Is it better to spend another couple hundred million on R&D or use it to make sure you have friends in high places? Ask Big Pharma, which spent a record-breaking chunk of change on political lobbying in 2007, dropping $168 million to help the industry gain influence--and it is paying off. This was a 36 percent increase from the previous year and brings the total cash spent on lobbying by drug and device manufacturers to a whopping billion dollars over the last decade.
Top priorities for lobbying included patent rules, accessing drugs in international free trade agreements, blocking pharmaceutical importation, limiting restrictions on direct-to-consumer ads, extending the Prescription Drug User Fee Act and efforts to expand government funding aimed at insuring low-income children. Some notable payoffs included the removal of some proposed restrictions on direct-to-consumer advertising and the passage of two bills aimed at speedier approval processes.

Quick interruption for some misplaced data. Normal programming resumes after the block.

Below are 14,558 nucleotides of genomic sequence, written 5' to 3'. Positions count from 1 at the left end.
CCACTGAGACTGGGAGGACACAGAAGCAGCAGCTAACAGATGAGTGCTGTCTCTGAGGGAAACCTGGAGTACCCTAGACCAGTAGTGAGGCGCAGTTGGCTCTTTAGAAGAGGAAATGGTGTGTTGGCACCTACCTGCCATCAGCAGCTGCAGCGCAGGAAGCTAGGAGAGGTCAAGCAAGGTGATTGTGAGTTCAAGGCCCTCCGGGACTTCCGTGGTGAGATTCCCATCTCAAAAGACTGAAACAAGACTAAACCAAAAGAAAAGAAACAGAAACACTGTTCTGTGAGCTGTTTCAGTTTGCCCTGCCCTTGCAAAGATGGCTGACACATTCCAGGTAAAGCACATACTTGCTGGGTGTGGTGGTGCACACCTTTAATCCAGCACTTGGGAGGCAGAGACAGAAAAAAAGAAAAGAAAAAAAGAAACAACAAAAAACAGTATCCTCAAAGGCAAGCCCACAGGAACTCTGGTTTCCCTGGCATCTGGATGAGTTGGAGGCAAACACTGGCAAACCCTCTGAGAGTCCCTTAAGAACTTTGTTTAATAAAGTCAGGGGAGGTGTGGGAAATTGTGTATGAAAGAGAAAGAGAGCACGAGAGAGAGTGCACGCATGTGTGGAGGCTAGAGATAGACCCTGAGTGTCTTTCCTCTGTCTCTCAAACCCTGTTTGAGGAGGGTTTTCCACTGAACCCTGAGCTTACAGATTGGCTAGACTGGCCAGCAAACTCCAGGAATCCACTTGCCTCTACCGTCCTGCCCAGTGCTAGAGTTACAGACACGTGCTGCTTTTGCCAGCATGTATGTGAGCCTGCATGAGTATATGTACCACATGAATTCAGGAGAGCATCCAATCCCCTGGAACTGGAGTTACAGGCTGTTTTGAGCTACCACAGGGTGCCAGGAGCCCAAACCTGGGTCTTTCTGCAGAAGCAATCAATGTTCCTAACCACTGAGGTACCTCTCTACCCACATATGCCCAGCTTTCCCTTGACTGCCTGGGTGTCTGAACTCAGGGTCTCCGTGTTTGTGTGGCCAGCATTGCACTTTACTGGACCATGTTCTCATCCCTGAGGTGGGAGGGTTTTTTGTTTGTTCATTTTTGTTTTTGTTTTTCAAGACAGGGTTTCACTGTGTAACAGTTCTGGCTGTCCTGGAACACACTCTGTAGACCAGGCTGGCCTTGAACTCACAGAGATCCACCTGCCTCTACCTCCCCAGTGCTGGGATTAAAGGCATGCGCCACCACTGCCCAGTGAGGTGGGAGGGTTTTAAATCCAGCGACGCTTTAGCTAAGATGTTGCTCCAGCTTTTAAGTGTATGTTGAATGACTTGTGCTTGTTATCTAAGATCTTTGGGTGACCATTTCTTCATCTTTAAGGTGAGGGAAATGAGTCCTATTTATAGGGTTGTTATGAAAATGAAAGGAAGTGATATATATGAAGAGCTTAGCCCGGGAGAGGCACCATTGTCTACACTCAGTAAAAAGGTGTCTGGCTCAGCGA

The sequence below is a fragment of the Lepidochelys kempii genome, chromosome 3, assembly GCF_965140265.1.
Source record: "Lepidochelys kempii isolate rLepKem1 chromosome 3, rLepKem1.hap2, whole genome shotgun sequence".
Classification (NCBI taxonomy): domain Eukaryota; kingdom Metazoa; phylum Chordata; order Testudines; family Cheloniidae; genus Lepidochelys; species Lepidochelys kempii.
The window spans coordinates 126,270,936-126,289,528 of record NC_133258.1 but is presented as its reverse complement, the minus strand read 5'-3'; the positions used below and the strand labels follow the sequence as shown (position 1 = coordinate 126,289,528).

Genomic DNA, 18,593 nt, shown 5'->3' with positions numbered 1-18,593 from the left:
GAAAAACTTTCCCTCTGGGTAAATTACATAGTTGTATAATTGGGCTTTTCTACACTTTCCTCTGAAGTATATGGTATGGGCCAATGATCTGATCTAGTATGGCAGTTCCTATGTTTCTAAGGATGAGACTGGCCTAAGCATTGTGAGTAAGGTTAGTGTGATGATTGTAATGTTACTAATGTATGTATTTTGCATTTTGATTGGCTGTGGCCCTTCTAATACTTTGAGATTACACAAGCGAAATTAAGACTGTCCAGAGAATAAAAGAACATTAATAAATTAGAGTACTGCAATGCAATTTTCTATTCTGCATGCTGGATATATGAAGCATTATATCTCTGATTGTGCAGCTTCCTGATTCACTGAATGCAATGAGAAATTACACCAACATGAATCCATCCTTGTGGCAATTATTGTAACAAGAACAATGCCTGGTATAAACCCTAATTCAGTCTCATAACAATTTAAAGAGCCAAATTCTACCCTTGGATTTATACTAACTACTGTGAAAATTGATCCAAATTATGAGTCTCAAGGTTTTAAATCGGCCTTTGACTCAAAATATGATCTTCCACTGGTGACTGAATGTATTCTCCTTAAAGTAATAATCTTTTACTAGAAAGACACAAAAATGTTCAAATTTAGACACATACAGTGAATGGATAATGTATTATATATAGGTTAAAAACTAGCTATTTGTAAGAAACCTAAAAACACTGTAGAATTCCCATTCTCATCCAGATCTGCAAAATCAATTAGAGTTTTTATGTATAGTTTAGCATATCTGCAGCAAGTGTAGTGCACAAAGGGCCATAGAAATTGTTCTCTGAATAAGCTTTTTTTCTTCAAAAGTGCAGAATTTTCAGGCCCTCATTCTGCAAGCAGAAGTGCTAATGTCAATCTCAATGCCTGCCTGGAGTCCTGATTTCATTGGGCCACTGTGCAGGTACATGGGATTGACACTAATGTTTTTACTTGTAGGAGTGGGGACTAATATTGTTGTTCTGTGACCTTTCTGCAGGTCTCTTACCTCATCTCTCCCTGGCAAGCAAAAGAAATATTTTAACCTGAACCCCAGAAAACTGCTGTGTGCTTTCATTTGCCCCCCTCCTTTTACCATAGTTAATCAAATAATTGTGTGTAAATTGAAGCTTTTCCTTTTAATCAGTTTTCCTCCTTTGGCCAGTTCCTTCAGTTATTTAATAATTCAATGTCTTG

Who were the biggest spenders? According to the Center for Public Integrity, the industry's trade group PhRMA spent $22.7 million, followed by BIO at $7.2 million. The biggest corporate spenders were Amgen ($16.3 million) and Pfizer ($13.8 million). Roche, Sanofi-Aventis, GlaxoSmithKline, J&J spent between $7.7 billion and $9 billion. Novartis, Merck and Bristol-Myers Squib were the $6-million-dollar players, and Abbott Labs rounded out the top 10, with $4.6 million dedicated to lobbying in 2007.
The Center for Responsive Politics also weighed in, saying the industry has given more money to democrats than republicans for the first time ever for the 2008 elections. Traditionally, Republican-dominated Congresses have been more amenable to the industry. The fact that the Democrats regained Congressional control in 2007 might have influenced the staggering amounts dedicated to lobbying.